For example, in South Africa, one of the extreme measures taken to deal with the bubonic plague of 1899 to 1901 was the forceful ejection of all blacks from the city of Cape Town to the country’s first black township, KwaNdabeni. When the plague was over, life never returned to normal because a new social order, based on racial segregation, had been installed. In Togo, a law has just been enacted that allows the president to rule by decree until parliament revokes these powers. Given that his party controls parliament, are we sure this law will be revoked? In Zimbabwe, peddlers of “falsehood” or “fake news”, which often means those who make embarrassing disclosures or criticise the government, face 20 years in prison! In many countries, the huge sums set aside as relief cash or food parcels may be diverted by the ruling elites or selectively distributed to areas that support the government. The serious economic deprivation that is likely to result from the measures being taken to control the spread of the virus, particularly the prolonged periods of lockdown will leave people poorer, sicker and angrier.
Besides, the pandemic has shown us that viruses do not obey border laws and that we are all connected. A failure to take prompt and decisive measures by one African country can compromise the good work being done by other countries. This raises the question whether our regional bodies, particularly the AU, have risen to the occasion. Is there a proper framework at the regional and sub-regional levels for coordinating a response to this sort of pandemic? From the lessons learnt, what measures at both the national and regional level need to be taken to prepare ourselves for the future? What safeguards need to be put in place to ensure that many of the abuses that are taking place now can be prevented? Can some of the measures now being taken to deal with the millions of people at risk of starving to death be incorporated in national policies on a permanent basis?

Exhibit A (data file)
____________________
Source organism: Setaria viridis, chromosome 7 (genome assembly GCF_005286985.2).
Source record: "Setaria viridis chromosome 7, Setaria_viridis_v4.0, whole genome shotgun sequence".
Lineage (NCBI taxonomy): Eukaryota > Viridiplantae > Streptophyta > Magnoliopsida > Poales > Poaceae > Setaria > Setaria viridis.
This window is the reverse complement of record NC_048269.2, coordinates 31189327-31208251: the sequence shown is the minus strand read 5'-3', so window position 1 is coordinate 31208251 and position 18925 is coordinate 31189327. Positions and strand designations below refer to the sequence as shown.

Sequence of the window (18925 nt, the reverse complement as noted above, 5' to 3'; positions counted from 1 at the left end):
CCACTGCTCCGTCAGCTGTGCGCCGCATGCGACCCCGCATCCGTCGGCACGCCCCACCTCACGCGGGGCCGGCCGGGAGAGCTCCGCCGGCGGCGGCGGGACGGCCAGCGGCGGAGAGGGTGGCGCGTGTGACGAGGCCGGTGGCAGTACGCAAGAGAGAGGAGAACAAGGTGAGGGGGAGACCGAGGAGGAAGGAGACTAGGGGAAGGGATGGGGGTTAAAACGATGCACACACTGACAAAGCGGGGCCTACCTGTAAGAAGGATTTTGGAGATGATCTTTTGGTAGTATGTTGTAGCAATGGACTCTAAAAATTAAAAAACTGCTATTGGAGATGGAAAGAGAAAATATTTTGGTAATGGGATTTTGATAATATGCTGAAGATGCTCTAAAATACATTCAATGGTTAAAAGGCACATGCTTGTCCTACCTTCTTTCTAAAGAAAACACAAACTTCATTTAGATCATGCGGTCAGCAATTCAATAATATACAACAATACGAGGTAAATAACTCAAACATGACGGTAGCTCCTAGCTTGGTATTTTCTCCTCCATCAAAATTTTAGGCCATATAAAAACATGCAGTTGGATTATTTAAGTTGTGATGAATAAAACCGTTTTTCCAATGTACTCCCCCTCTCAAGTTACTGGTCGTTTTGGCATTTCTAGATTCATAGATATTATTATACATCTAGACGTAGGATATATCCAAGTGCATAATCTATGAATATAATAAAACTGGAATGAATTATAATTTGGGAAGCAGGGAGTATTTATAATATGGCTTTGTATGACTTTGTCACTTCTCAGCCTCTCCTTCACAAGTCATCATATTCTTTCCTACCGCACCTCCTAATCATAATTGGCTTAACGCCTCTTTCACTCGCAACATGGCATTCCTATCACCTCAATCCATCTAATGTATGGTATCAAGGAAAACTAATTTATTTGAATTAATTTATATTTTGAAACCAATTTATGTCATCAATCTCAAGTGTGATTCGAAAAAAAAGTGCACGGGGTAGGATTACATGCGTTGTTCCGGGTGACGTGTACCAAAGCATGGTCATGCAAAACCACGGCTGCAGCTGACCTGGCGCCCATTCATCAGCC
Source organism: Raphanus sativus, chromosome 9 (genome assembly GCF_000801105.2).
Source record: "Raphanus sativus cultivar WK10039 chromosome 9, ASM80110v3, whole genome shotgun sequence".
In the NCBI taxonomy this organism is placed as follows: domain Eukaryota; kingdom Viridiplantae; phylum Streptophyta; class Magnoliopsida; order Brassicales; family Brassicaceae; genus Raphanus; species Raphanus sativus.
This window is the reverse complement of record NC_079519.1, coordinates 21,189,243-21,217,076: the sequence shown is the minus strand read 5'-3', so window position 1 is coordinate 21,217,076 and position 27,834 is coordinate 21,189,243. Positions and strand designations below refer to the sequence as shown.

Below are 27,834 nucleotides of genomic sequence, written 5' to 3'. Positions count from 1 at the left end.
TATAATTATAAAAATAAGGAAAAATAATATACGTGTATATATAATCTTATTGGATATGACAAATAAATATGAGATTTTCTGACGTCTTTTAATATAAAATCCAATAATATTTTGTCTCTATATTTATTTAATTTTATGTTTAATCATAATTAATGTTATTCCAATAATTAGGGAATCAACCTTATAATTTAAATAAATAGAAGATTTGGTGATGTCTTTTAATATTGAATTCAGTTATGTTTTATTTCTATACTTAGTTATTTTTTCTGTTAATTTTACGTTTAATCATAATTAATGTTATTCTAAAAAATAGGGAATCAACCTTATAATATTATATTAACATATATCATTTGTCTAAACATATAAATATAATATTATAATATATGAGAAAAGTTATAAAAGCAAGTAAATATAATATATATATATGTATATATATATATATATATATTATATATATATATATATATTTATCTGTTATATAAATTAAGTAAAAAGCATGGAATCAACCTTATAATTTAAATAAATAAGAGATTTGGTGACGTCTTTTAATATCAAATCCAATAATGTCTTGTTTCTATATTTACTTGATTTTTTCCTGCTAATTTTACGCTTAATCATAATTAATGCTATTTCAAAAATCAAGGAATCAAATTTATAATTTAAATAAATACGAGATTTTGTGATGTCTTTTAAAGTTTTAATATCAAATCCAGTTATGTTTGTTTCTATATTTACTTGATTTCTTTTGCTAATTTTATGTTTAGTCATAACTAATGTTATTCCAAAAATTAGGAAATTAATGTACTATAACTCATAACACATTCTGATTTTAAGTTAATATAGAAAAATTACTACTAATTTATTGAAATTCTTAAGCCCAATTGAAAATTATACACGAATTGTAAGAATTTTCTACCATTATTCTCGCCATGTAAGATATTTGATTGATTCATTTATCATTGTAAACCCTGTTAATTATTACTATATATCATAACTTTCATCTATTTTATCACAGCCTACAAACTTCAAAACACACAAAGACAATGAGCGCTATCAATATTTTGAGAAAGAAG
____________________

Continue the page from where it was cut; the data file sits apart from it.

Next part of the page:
In The Economist, of Thursday, 23 April 2020, Bill Gates wrote: “When historians write the book on the Covid-19 pandemic, what we’ve lived through so far will probably take up only the first third or so. The bulk of the story will be what happens next.” And he added; “In a few weeks’ time, many hope, things will return to the way they were in December. Unfortunately, that won’t happen.” He rightly points out that what happens next is of critical importance because life will never be the same again. How can we ensure that the gains in democracy, constitutionalism and respect for the rule of law will remain intact in the post Covid-19 era? In other words, how can we ensure that the temporary measures do not become permanent? How can we ensure that the emergency powers are not abused?